total offense level of 33 and criminal history category of VI yielded an imprisonment range of 235 to 293 months. Harper argued that the district court should impose a belowrange sentence because of what he characterized as an unwarranted disparity between crack and powder sentences. The court responded: [I]f you want a discretionary sentence and it's based on the discrepancy between crack and powder, I simply don't agree that that is-- If it were up to me, that would be a desirable difference. It would be desirable not to have a difference between powder and crack, but those decisions have been made by Congress. . . . . . . . I want to make it clear that I understand that I have the discretion to go below the guidelines, but what I'm saying is that I wouldn't go below the guidelines simply because of an argument that . . . there should not be a differential between crack and powder cocaine. But the court did go below the range and imposed a sentence of 204 months, citing Harper's age and life expectancy. On appeal Harper argues that the district court erred in relying on McGee's repudiated estimate of his crack purchases in determining the drug quantity. We review a district court's drugquantity calculation for clear error, United States v. White, 360 F.3d 718, 720 (7th Cir. 2004), and will affirm absent "a definite and firm conviction that a mistake has been made," United States v. Fudge, 325 F.3d 910, 91920 (7th Cir. 2003). The government must prove the facts underlying an upward adjustment by a preponderance of the evidence. United States v. Hines, 449 F.3d 808, 81516 (7th Cir. 2006). Because the Federal Rules of Evidence do not apply at sentencing, the district court can consider a wide range of information--including hearsay--that might have been inadmissible at trial, so long as the information bears "sufficient indicia of reliability to support its probable accuracy." United States v. McEntire, 153 F.3d 424, 435 (7th Cir. 1998). Harper argues that the district court erred by not resolving the inconsistency between McGee's earlier and later statements and by failing to explain its reasons for adopting his earlier estimate. Because of the danger that a recanted statement is unreliable, a sentencing court must adequately investigate its probable accuracy before accepting it. See United States v. Cross, 430 F.3d 406, 411 n.2 (7th Cir. 2005). If a court decides to credit one statement over another inconsistent statement by the same witness, it should address the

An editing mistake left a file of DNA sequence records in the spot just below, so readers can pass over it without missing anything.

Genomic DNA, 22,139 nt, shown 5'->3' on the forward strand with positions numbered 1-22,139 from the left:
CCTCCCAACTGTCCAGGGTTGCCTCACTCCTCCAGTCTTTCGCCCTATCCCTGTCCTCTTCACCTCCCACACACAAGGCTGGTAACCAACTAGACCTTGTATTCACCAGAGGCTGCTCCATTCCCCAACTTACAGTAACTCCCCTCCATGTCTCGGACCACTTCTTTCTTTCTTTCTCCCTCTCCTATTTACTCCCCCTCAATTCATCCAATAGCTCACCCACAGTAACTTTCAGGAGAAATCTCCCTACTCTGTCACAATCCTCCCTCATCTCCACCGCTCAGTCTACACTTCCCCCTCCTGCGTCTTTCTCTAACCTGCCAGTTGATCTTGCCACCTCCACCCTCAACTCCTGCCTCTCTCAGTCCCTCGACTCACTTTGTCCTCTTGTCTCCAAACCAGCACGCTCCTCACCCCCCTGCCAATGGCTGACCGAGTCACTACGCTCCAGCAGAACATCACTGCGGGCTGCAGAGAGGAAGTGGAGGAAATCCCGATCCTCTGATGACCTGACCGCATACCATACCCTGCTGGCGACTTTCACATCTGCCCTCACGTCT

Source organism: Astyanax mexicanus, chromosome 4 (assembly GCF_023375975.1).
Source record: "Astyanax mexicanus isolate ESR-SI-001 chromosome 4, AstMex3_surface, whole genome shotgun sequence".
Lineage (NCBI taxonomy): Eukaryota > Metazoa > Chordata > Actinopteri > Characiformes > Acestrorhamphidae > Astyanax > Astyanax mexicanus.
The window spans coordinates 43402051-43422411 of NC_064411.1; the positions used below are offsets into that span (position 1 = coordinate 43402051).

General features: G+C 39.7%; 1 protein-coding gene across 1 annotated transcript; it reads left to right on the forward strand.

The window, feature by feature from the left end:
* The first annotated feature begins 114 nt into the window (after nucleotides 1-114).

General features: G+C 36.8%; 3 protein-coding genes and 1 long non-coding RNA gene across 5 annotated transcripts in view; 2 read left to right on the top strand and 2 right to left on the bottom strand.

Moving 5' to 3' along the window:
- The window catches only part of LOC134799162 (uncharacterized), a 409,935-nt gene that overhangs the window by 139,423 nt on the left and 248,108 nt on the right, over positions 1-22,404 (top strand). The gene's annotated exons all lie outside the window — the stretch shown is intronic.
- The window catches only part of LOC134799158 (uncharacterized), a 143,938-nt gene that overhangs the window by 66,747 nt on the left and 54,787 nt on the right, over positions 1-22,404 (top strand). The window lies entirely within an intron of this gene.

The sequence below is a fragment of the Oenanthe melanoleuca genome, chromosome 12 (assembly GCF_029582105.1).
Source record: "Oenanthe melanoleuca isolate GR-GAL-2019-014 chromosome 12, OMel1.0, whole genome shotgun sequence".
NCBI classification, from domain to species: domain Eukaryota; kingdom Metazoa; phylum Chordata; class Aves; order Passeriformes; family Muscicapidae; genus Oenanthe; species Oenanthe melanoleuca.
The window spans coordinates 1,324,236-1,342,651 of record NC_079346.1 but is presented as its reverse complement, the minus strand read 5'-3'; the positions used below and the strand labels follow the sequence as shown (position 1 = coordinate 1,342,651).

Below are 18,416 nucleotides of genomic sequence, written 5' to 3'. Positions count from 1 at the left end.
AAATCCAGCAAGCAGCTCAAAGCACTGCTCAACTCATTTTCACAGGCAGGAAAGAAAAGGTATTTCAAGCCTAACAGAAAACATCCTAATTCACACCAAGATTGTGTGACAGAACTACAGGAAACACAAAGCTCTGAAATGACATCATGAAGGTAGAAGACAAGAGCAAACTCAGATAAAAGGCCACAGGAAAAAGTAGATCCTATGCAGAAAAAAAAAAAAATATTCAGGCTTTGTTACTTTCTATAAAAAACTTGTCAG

contradiction and articulate its reasons for doing so. United States v. Span, 170 F.3d 798, 803 (7th Cir. 1999); United States v. Duarte, 950 F.2d 1255, 1266 (7th Cir. 1991). Statements against penal interest are presumptively reliable, though, and a court can find sentencing facts against a defendant based on statements against penal interest made by others. See United States v. Johnson, 342 F.3d 731, 734 (7th Cir. 2003); United States v. Szakacs, 212 F.3d 344, 35253 (7th Cir. 2000) (finding sentencing facts based on statements against penal interest made by codefendants). Here the court acknowledged that McGee disavowed his initial estimate of Harper's drug activities but emphasized that McGee himself was sentenced on the basis of his earlier estimate. Additionally, in its statement of reasons, the court noted that McGee's earlier statements to investigators were made "without a proffer agreement, and ultimately to his own detriment." Finally, for sentencing purposes, the court held Harper responsible for only 500 grams of crack, less than 20% of McGee's lowest initial estimate. Although a richer description of the court's analysis would have been desirable at the sentencing hearing, the court adequately probed the government's evidence and explained its reasons for adopting McGee's earlier statements. Harper's reliance on United States v. Robinson, 164 F.3d 1068 (7th Cir. 1999)--in which we suggested, but did not require, that a sentencing judge conduct an evidentiary hearing to question under oath a witness whose hearsay statements provide the only evidentiary support for the lion's share of the drug quantity attributed to the defendant--is misplaced. Id. at 1070. In Robinson we observed that a witness who provided uncorroborated, nonsensical statements could not be relied upon to calculate drug quantity. Id. at 107071. Robinson is distinguishable from this case, though, because McGee's earlier statements are not improbable, nor are they uncorroborated. Robinson merely demonstrates a preference for live testimony in the most extreme cases, but this preference does not warrant vacating Harper's sentence. Although Harper emphasizes the role of McGee's testimony in the district court's drugquantity determination, the court also relied upon the probation officer's recommendation, the speed with which Harper was able to respond to McGee's buy request, Harper's history of drugdealing, the undercover buys from McGee (which Harper does not dispute he supplied to McGee), and two previous incidents in which Harper was stopped with $568 and $23,931, respectively, without a plausible explanation. Harper contends that his history of drugrelated activity and the unexplained money cannot support the court's specific drugquantity determination, citing United States v. Acosta, 85 F.3d 275 (7th Cir. 1996), and United States v. Beler, 20 F.3d 1428 (7th Cir. 1994). But those cases simply state that evidence of previous drugs sales, standing alone, does not corroborate specific drugquantity amounts. See Acosta, 85 F.3d at 28283; Beler, 20 F.3d at 143637; see also Cross, 430 F.3d at 411 (concluding that money and drugs seized from defendant's home and his prior arrests for drugrelated activity corroborated witness testimony concerning